On "Parks and Recreation," Retta plays Donna Meagle, the brook-no-BS, boy-crazy, commanding office worker who, occasionally, likes to treat herself. In real life, Retta — a Duke graduate and stand-up comic — has become one of the most prolific and satisfying of celebrity tweeters, hilariously tweet-capping a dozen shows, including "Breaking Bad," "True Blood," "Homeland," "Downton Abbey" and whatever else she happens to be watching. Retta gamely agreed to speak with me all about her tweeting routine, before fielding questions about "Parks," how she got the gig, all the things Donna doesn't say, and the craziness of having a catchphrase.
So you’re best known for being on “Parks and Recreation,” which I’m going to ask you about, but I want to start by talking about your Twitter account, because I love it. You're a really wonderful tweet-capper. Tell me how you got started doing that.
When I first started tweeting I was just doing it because I was watching “Breaking Bad” in my trailer and I was so scared by the assassinating cousins. And when people started responding to me I realized it was like I wasn’t watching it alone. In my first apartment after college, which was my first time living alone, I had a TV with an antenna, and I remember I would sit in front of it, and hold the antenna with my feet, and sometimes just blurt things out to the TV. And Twitter is like watching with people. And when people started telling me, “Oh, I can’t wait for Retta’s recap,” I was like, “People expect me to do this.” Somebody asked me on Twitter, “What else do you watch.” And I was telling them and they were like, “You don’t have ‘Homeland’?” And I was like, “I don’t.” And Showtime P.R. was like, “Well, give me your address, I’ll send it to you.” And I watched that in two, maybe three days.
And now you do a lot of shows. Does it take a lot of time?
I have to set up time for it, because I have to pause the show before I send my tweets and get my head together. That’s why I don’t do it live. I always do it a few days after, sometimes a week after, because I need to have the time. Especially if it’s an HBO show. It’s an hour long, so I need to put aside at least an hour and 45 minutes to do it. And I’m not quick enough to limit stuff to 140 characters. Even when I write my stand-up I have to learn to cut down the unnecessary, so Twitter has taught me to be a little more precise. And it’s also ruined my college-educated English. But I do need the time.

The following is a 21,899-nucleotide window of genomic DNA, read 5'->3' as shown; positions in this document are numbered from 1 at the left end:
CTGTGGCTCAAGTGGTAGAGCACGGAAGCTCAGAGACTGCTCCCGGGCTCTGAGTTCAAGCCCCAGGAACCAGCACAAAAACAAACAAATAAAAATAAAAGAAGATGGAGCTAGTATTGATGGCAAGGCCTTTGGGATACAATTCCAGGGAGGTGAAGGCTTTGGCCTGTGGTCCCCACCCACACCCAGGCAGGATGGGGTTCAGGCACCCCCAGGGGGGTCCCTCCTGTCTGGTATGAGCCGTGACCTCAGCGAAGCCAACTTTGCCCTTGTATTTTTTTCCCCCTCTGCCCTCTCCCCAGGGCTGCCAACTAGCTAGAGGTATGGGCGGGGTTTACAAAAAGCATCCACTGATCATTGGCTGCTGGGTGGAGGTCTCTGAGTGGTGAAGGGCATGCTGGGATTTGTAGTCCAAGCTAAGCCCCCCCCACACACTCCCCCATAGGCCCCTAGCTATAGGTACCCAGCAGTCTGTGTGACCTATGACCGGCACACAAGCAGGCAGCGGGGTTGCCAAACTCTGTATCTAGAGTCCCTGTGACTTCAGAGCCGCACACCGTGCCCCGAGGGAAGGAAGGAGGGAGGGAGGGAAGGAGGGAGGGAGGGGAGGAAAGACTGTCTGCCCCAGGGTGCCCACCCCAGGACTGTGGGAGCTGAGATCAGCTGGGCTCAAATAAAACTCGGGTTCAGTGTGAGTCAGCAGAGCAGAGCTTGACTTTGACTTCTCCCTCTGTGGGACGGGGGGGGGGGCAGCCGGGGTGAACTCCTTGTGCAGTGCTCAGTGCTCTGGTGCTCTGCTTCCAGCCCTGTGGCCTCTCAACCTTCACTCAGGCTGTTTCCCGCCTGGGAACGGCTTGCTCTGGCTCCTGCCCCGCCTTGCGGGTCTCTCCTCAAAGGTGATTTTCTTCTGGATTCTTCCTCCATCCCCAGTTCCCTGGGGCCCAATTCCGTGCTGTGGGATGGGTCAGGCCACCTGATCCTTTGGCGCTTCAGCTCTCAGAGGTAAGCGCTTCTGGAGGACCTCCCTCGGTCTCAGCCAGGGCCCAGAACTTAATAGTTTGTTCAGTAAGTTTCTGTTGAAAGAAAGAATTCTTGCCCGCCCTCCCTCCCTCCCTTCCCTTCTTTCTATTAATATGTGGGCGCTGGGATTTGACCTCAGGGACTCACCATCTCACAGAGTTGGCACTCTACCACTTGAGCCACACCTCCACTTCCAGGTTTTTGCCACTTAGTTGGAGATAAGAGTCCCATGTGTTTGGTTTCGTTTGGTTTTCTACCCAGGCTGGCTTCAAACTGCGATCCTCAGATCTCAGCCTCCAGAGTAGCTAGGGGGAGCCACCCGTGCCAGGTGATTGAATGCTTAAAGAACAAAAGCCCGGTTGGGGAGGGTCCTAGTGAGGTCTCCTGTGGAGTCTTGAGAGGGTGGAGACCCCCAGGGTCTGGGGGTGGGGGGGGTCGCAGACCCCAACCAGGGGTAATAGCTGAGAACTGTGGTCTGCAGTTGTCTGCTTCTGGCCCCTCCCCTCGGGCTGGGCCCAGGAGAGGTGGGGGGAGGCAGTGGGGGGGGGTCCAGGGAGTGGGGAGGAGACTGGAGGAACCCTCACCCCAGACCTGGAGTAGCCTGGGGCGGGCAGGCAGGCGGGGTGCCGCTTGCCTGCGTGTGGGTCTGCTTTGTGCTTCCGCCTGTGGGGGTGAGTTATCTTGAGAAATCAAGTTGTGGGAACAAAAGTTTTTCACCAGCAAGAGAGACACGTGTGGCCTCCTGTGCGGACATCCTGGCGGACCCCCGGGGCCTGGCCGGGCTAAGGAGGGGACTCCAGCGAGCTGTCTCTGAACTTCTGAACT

And you just tweet from your phone?
It depends. I usually tweet on my phone, but I either have my iPad or my computer up just in case I have to check spelling or I have it open to the IMDB page of the show so that I know the actor’s names or the correct spellings of the characters’ name.
Ha, you have a command center. How much of your tweeting is about telling jokes, and how much is just stress relief?
Well, there’s funny stuff in “Breaking Bad.” “Homeland” was just stress, pins-and-needles, edge-of-your-seat stress. The best shows to tweet about are the ones that are hilarious, but they might not necessarily be trying to be hilarious. Those are the easiest and the funniest because you’re like “come onnnn.” I don’t do reality TV because to me the joke is already there. Everyone keeps asking me to do the “Honey Boo Boo” show. And I saw an ad for it and I said, “No, absolutely not.” It’s on because it’s ridiculous, so I’m not saying anything that someone hasn’t thought, you know? And I don’t like to support reality TV as an actor because it takes away from our work. I’m not that interested in it, but I am the personality to mainline it. My body is like, “You don’t need this, but it tastes good.” If it's Sunday and I catch a “My Super Sweet 16,” I’m in and I’m in for the day. So I won’t even let myself get a taste. And me talking about it is encouraging it, and encouraging people to do crazier shit so they can get on TV. And it’s just like, really, this is what we’re watching? “Homeland” is on.
What shows do you most like tweeting about?